Commercial opportunities for pesticides based on plant essential oils in agriculture, industry and consumer products


In spite of intensive research on plant natural products and insect-plant chemical interactions over the past three decades, only two new types of botanical insecticides have been commercialized with any success in the past 15 years, those based on neem seed extracts (azadirachtin), and those based on plant essential oils. Certain plant essential oils, obtained through steam distillation and rich in mono- and sesquiterpenes and related phenols, are widely used in the flavouring and fragrance industries and in aromatherapy. Some aromatic plants have traditionally been used for stored product protection, but the potential for development of pesticides from plant essential oils for use in a wide range of pest management applications has only recently been realized. Many plant essential oils and their major terpenoid constituents are neurotoxic to insects and mites and behaviourally active at sublethal concentrations. Most plant essential oils are complex mixtures. In our laboratory we have demonstrated that individual constituents of oils rarely account for a major share of the respective oil’s toxicity. Further, our results suggest synergy among constituents, including among those that appear non-toxic in isolation. Repellent effects may be particularly useful in applications against public health and domestic pests, but may be useful in specific agricultural applications as well. In all of these applications, there is a premium on human and animal safety that takes priority over absolute efficacy. In agriculture, the main market niche for essential oil-based pesticides is in organic food production, at least in developed countries, where there are fewer competing pest management products. There is also scope for mixing these oils with conventional insecticides and for enhancing their efficacy with natural synergists. Some examples of field efficacy against agricultural pests are discussed.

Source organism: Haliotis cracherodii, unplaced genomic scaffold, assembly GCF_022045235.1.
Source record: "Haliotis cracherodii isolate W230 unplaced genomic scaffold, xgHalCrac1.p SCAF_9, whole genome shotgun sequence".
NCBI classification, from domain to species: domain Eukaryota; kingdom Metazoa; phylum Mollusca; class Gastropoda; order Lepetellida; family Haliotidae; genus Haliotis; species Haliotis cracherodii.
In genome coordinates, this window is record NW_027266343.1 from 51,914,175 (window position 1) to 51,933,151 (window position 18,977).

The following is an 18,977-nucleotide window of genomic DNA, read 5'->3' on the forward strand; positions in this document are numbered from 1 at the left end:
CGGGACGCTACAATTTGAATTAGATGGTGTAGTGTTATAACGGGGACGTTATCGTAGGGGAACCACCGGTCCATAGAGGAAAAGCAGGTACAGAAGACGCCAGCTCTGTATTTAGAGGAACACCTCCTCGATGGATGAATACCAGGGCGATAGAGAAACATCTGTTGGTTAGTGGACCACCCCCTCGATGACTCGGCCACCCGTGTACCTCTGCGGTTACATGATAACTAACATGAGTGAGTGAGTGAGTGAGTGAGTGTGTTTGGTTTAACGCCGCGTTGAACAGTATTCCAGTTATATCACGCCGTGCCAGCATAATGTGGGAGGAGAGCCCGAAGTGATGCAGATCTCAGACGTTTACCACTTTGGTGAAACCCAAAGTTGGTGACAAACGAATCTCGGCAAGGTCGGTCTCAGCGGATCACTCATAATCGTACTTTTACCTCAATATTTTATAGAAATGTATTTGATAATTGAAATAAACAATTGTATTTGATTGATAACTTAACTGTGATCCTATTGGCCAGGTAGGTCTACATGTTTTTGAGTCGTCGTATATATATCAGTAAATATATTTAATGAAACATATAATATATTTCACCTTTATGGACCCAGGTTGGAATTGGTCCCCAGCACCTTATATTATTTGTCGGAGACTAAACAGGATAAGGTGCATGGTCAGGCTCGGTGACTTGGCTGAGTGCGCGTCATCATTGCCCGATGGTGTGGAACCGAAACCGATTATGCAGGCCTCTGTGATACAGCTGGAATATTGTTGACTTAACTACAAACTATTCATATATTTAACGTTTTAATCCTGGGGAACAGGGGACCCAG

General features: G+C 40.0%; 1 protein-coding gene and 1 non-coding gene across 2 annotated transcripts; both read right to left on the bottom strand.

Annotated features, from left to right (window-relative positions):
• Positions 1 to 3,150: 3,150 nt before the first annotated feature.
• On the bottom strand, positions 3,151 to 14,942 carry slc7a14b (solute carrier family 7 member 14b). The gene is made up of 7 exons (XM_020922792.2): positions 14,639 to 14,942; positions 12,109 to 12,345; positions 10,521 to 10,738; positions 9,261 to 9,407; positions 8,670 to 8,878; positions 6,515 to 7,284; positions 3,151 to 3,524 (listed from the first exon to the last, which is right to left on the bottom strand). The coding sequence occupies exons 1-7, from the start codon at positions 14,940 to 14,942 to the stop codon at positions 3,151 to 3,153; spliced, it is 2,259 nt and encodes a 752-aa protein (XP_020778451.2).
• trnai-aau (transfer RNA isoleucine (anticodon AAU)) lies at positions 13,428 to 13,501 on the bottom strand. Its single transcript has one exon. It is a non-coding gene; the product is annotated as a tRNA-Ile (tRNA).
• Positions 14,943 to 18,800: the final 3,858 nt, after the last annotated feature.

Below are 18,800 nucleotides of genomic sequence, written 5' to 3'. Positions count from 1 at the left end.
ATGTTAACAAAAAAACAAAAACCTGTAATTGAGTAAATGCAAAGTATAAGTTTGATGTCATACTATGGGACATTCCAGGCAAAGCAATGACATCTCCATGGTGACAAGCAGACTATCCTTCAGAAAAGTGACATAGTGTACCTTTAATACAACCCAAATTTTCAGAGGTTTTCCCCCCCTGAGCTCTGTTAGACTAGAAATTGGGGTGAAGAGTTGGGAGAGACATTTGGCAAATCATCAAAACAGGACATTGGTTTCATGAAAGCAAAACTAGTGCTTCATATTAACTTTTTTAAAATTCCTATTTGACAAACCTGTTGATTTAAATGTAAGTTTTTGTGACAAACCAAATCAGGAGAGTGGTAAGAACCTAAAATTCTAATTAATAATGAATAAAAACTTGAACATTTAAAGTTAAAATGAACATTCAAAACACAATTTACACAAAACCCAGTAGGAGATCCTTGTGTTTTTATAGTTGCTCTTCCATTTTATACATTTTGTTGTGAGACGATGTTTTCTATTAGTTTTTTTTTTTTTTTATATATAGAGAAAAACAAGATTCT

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We thank Nancy Brard and Rita Seffrin for insect rearing and/or technical assistance with some of the studies described here. Research by the authors described in this review has been generously supported by EcoSMART Technologies Inc., Ecosafe Natural Products Inc., the BC Greenhouse Growers Association, the Investment Agriculture Foundation of BC, MITACS Accelerate BC, and the Natural Sciences and Engineering Research Council of Canada.

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Correspondence to Murray B. Isman.

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Isman, M.B., Miresmailli, S. & Machial, C. Commercial opportunities for pesticides based on plant essential oils in agriculture, industry and consumer products. Phytochem Rev 10, 197–204 (2011).

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  • Plant essential oils
  • Natural pesticides
  • Insect repellents
  • Pest management